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President Thanks Flood Responders
MassDOT's Robert Ward calls the moment a memory he will share forever - a handshake for a job well done by the President.
President Obama visited the Massachusetts Emergency Management Agency facility in Framingham Thursday, April 2, joined by Governor Patrick, to offer his thanks to Ward and others responding to the historic floods of the past month.
MassDOT Community Forums Continue
MassDOT Community Forums continue in April as part of the You Move Massachusetts Civic Engagement Initiative.
MBTA: Orange Line Public Meetings
The MBTA has announced a series of public meetings to discuss the expansion of Single Person Train Operation to the Orange Line. Similar to Single Person Train Operation mode on the Blue Line, Orange Line motorpersons will perform all functions once shared with train attendants, including door operation and station announcements. The MBTA has successfully operated in Single Person Train Operation mode on the Blue Line since 1996 with no degradation to safety, service, or security.
Fore River Bridge Public Meeting
A Public Information Meeting for the Fore River Bridge Replacement Project is scheduled for Monday, April 12, 6:30 8:30 PM.
MassDOT Plans Green Line Extension Work Group
MassDOT is forming a work group to assist in the Green Line Extension project's Preliminary Engineering phase. Project managers will bring together MBTA officials, municipal representatives, business representatives and local citizens to form the GLX Design Working Group.
The Road to Reform
MassDOT Reform: Flaggers Save Millions
by Luisa Paiewonsky
Administrator, MassDOT Highway Division
MassDOT has received many inquiries about the use of traffic flaggers on state road projects, and I would like to provide an update to clarify some misconceptions about our use of flaggers and paid police details. Our first priority is safety, for everyone working at construction locations and for the people who travel in those areas.
MassDOT's Road Flagger and Police Detail Regulations which went into effect on October 3, 2008, have resulted in significant traffic mitigation savings while allowing us to continue to maintain the safest roads in the nation. The legislature passed a law in 2008 requiring regulations to provide flaggers at certain road and bridge construction sites. In nearly 18 months of using road flaggers on certain MassDOT construction sites throughout the Commonwealth, I am pleased to report that in addition to the more than $10 million that has been saved to date, there have been no safety incidents related to the presence of civilian road flaggers or the implementation of the regulations. Further, the money that has been saved has allowed us to re-invest much needed capital into additional critical road and bridge projects.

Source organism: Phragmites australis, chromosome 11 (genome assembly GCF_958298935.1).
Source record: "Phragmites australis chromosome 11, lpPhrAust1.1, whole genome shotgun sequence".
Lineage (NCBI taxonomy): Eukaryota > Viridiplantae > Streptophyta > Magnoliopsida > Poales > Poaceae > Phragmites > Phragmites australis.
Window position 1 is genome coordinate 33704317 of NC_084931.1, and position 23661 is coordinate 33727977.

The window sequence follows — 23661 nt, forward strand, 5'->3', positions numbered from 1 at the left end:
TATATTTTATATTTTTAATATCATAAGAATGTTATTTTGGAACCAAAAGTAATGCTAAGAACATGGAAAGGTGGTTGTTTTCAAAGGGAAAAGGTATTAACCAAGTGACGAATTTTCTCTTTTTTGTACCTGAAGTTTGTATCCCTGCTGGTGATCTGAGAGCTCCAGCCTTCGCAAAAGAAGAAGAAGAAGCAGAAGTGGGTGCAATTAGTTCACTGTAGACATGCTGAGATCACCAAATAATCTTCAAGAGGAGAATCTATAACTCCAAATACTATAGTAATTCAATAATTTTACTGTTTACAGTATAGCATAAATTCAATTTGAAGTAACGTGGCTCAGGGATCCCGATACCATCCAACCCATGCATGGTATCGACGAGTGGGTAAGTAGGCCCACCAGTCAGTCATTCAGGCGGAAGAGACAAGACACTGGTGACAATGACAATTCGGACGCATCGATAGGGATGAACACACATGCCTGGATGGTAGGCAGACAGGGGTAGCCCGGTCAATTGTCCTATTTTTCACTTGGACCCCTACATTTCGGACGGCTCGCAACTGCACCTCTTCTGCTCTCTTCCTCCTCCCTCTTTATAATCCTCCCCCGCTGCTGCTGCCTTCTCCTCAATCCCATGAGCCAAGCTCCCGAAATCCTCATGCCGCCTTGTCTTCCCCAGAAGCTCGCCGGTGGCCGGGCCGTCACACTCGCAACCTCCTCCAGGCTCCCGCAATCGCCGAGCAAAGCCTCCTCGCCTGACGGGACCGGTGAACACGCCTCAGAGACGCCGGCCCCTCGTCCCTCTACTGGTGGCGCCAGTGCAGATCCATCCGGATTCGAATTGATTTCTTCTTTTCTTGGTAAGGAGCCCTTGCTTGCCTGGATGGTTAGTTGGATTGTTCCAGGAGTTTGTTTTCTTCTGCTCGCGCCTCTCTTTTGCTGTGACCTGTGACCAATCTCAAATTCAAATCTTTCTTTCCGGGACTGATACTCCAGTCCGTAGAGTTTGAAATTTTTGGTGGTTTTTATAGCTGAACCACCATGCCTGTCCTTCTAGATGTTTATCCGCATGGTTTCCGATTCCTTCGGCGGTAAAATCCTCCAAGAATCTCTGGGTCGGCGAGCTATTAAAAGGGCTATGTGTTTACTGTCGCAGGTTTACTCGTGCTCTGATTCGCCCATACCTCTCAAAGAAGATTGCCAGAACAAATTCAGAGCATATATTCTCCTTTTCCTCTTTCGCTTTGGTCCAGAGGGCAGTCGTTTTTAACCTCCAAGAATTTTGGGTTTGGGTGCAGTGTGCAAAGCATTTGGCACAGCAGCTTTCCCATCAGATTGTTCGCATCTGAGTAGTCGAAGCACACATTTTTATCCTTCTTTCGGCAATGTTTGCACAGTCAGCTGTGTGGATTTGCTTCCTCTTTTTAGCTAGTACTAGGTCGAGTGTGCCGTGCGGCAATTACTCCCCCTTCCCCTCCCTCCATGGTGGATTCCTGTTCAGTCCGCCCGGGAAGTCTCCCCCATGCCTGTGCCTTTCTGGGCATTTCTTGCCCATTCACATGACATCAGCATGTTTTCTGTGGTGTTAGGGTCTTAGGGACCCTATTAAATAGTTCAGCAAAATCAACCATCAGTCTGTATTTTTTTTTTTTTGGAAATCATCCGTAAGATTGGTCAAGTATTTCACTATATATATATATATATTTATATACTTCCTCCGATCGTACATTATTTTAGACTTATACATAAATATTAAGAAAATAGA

MassDOT, as the contract awarding authority, was given control over when and where to use flaggers in consultation with appropriate law enforcement. In general, the regulations call for flaggers to be used on projects located on lower speed roads and for police details on high speed roads, in high traffic intersections, and other areas of specific concern.
We have followed those regulations and implemented the law, using flaggers on certain state road and bridge projects since October 2008. Approximately 60% percent of our projects starting this spring have been identified as appropriate work sites for flagger use.
As we have safely implemented this law for the past 18 months, we have begun to see the cost savings envisioned when the law was passed, savings that can be plowed back into repairing additional roads and bridges.
We looked at the cost of police details on state road and bridge projects for the five years prior to implementation of the flagger law, and compared those costs with our traffic control costs since October 2008. We found significant savings.
In the five years prior to the flagger law, MassDOT spent more than $107 million of our road and bridge construction project dollars on police traffic control- 4.38% of the total.
Since October 2008, we have spent $39.9 million on the combination of flaggers and police details- 3.44% of the total cost of projects. The trend is clear- the percentage of our construction dollars spent on traffic management has declined 21% because of avoided costs associated with use of details on all projects. The lower percentage cost of traffic control using flaggers where safe and appropriate has saved an estimated $10.9 million in avoided costs since October 2008, based on the assumption that without the flagger law our percentage costs would have remained as they were prior to October 2008.
Why have our traffic control costs been reduced significantly?